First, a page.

Tree bank loan amount rises
Goal is plantation of high-value saplings
The state-owned Bank for Agriculture and Agricultural Cooperatives (BAAC) has raised the maximum loan amount under its tree bank scheme to 80% of collateral value from 50% to attract more people to grow high-value trees.
Members of its tree bank programme can apply for loans of up to 80% of the collateral value for both the land and high-value trees, said BAAC president Apirom Sukprasert. Those who use only land are entitled to loans of 50% of collateral value.
Some 6,000 communities with 150,000 farmers growing over 11 million trees are members of the tree bank scheme.
High-value trees that can be used as collateral to back the loan include teak and Siamese and Burmese rosewood.
If they are used as collateral, borrowers are not allowed to cut them down throughout the loan term, Mr Apirom said.
The cabinet in July endorsed the Commerce Ministry's regulation to allow the use of 58 varieties of high-value trees such as teak and Siamese and Burmese rosewood as collateral under the Secured Transactions Act. The new regulation is aimed at encouraging people to grow more high-value trees on their land for income.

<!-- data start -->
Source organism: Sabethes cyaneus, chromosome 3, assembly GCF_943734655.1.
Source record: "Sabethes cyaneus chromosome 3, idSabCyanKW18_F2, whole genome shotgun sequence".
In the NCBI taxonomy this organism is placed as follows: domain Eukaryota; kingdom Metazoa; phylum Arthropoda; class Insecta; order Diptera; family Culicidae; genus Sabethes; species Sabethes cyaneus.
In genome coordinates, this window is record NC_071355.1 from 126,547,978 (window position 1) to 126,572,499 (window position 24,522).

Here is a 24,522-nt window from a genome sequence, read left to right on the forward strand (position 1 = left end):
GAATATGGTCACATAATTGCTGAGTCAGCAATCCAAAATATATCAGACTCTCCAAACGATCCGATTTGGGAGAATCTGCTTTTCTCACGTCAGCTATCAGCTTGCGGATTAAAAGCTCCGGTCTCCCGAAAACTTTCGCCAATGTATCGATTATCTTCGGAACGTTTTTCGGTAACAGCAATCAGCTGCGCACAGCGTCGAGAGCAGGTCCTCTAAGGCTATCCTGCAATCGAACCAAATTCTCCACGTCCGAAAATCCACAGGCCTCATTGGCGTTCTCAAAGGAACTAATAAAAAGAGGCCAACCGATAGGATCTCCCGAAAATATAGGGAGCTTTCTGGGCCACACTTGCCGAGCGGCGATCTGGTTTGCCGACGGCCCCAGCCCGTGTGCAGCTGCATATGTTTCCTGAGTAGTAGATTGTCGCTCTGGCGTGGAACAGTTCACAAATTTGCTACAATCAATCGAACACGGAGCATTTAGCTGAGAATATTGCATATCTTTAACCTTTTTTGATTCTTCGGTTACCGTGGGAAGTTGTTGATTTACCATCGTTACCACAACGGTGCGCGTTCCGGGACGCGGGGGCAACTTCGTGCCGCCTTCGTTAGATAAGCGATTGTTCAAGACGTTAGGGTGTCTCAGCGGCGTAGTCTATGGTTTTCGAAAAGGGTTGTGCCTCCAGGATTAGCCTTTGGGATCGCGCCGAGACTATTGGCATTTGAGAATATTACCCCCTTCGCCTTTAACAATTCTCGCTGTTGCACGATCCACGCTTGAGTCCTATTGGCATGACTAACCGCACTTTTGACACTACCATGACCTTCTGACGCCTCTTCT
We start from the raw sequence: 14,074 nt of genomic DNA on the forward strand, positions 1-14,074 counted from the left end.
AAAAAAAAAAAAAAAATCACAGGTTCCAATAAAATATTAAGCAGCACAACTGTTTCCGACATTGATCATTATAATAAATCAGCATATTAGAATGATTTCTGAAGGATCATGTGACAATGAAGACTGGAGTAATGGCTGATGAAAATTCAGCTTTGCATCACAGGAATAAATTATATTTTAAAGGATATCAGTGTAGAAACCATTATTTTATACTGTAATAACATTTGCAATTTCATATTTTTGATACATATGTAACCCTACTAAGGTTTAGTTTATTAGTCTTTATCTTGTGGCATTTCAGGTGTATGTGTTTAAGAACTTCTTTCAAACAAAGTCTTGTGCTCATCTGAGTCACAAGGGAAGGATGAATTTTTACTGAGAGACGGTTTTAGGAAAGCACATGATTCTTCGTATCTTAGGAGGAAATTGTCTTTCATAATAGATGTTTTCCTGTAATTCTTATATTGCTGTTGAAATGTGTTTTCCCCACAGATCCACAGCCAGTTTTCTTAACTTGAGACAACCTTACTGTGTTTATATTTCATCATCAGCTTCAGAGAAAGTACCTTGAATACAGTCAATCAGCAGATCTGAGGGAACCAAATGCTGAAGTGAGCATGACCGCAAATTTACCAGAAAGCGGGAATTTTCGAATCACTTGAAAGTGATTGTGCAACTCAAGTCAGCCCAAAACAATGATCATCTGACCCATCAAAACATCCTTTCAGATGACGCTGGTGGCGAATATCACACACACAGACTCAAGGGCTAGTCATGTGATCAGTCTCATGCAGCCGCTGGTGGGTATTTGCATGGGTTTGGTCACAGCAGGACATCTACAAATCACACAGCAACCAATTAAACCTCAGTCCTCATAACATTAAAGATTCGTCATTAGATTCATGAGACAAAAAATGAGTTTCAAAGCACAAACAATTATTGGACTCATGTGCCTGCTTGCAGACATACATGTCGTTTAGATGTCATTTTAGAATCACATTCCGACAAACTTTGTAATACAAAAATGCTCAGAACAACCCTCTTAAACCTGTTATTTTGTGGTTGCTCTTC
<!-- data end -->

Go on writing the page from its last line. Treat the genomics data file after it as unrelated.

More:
Mr Apirom said the BAAC can permit tree bank borrowers to use high-value trees as collateral without waiting for the enforcement of the ministerial regulation, which is scheduled to be deliberated soon by the National Legislative Assembly.
In another development, the BAAC signed a memorandum of understanding (MoU) with the Thailand Research Fund to use research and innovation in strengthening the grassroots economy.
The sufficiency economy philosophy will be considered in this research and innovation, Mr Apirom said.
The BAAC plans to pick communities to develop as prototypes with 30 learning centres in adopting research to help build communities, he said, with 600 communities in the initial stage.